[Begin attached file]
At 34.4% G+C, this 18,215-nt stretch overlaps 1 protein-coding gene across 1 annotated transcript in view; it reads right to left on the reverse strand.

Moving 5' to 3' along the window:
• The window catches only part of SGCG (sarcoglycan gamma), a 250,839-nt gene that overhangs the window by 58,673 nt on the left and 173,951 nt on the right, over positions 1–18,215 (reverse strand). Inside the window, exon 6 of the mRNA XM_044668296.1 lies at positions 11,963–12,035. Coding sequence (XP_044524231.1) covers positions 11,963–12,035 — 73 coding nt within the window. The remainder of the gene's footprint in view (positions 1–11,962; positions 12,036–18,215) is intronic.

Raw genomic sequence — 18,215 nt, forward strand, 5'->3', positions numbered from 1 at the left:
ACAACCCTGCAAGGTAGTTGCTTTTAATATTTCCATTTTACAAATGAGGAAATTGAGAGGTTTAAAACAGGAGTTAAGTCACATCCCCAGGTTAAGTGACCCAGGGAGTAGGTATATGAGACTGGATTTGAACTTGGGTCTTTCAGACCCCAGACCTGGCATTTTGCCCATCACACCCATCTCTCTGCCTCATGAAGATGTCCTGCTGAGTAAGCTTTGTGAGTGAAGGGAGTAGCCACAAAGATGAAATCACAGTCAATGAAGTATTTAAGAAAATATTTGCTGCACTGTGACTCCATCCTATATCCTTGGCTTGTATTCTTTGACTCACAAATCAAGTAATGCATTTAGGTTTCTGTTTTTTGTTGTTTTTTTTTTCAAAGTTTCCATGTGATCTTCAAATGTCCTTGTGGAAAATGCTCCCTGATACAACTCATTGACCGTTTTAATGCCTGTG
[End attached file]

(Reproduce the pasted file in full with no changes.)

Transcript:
At 34.4% G+C, this 18,215-nt stretch overlaps 1 protein-coding gene across 1 annotated transcript in view; it reads right to left on the reverse strand.

Moving 5' to 3' along the window:
• The window catches only part of SGCG (sarcoglycan gamma), a 250,839-nt gene that overhangs the window by 58,673 nt on the left and 173,951 nt on the right, over positions 1–18,215 (reverse strand). Inside the window, exon 6 of the mRNA XM_044668296.1 lies at positions 11,963–12,035. Coding sequence (XP_044524231.1) covers positions 11,963–12,035 — 73 coding nt within the window. The remainder of the gene's footprint in view (positions 1–11,962; positions 12,036–18,215) is intronic.

Raw genomic sequence — 18,215 nt, forward strand, 5'->3', positions numbered from 1 at the left:
ACAACCCTGCAAGGTAGTTGCTTTTAATATTTCCATTTTACAAATGAGGAAATTGAGAGGTTTAAAACAGGAGTTAAGTCACATCCCCAGGTTAAGTGACCCAGGGAGTAGGTATATGAGACTGGATTTGAACTTGGGTCTTTCAGACCCCAGACCTGGCATTTTGCCCATCACACCCATCTCTCTGCCTCATGAAGATGTCCTGCTGAGTAAGCTTTGTGAGTGAAGGGAGTAGCCACAAAGATGAAATCACAGTCAATGAAGTATTTAAGAAAATATTTGCTGCACTGTGACTCCATCCTATATCCTTGGCTTGTATTCTTTGACTCACAAATCAAGTAATGCATTTAGGTTTCTGTTTTTTGTTGTTTTTTTTTTCAAAGTTTCCATGTGATCTTCAAATGTCCTTGTGGAAAATGCTCCCTGATACAACTCATTGACCGTTTTAATGCCTGTG